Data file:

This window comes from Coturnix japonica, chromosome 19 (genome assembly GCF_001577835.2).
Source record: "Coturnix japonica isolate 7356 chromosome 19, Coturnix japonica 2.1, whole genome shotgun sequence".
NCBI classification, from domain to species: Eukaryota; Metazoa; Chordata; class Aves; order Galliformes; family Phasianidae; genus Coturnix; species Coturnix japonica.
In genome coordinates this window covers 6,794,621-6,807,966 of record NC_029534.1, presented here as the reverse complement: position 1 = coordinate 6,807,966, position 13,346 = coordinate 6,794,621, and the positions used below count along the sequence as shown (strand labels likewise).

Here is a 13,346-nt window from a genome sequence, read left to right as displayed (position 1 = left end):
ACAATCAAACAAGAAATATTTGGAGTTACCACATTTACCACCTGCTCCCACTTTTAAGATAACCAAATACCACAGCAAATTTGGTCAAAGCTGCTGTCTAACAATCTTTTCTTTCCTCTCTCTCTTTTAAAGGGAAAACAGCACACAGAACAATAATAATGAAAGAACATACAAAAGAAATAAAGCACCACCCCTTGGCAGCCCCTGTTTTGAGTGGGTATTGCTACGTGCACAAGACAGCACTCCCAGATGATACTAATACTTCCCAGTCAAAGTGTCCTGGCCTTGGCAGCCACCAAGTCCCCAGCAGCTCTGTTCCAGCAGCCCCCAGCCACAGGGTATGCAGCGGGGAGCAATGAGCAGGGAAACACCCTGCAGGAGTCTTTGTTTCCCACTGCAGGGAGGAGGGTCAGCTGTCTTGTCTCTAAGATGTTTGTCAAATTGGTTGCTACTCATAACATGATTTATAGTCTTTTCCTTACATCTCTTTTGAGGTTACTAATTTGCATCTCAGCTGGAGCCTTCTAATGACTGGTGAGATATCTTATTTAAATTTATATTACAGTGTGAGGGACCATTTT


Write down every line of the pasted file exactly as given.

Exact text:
This window comes from Coturnix japonica, chromosome 19 (genome assembly GCF_001577835.2).
Source record: "Coturnix japonica isolate 7356 chromosome 19, Coturnix japonica 2.1, whole genome shotgun sequence".
NCBI classification, from domain to species: Eukaryota; Metazoa; Chordata; class Aves; order Galliformes; family Phasianidae; genus Coturnix; species Coturnix japonica.
In genome coordinates this window covers 6,794,621-6,807,966 of record NC_029534.1, presented here as the reverse complement: position 1 = coordinate 6,807,966, position 13,346 = coordinate 6,794,621, and the positions used below count along the sequence as shown (strand labels likewise).

Here is a 13,346-nt window from a genome sequence, read left to right as displayed (position 1 = left end):
ACAATCAAACAAGAAATATTTGGAGTTACCACATTTACCACCTGCTCCCACTTTTAAGATAACCAAATACCACAGCAAATTTGGTCAAAGCTGCTGTCTAACAATCTTTTCTTTCCTCTCTCTCTTTTAAAGGGAAAACAGCACACAGAACAATAATAATGAAAGAACATACAAAAGAAATAAAGCACCACCCCTTGGCAGCCCCTGTTTTGAGTGGGTATTGCTACGTGCACAAGACAGCACTCCCAGATGATACTAATACTTCCCAGTCAAAGTGTCCTGGCCTTGGCAGCCACCAAGTCCCCAGCAGCTCTGTTCCAGCAGCCCCCAGCCACAGGGTATGCAGCGGGGAGCAATGAGCAGGGAAACACCCTGCAGGAGTCTTTGTTTCCCACTGCAGGGAGGAGGGTCAGCTGTCTTGTCTCTAAGATGTTTGTCAAATTGGTTGCTACTCATAACATGATTTATAGTCTTTTCCTTACATCTCTTTTGAGGTTACTAATTTGCATCTCAGCTGGAGCCTTCTAATGACTGGTGAGATATCTTATTTAAATTTATATTACAGTGTGAGGGACCATTTT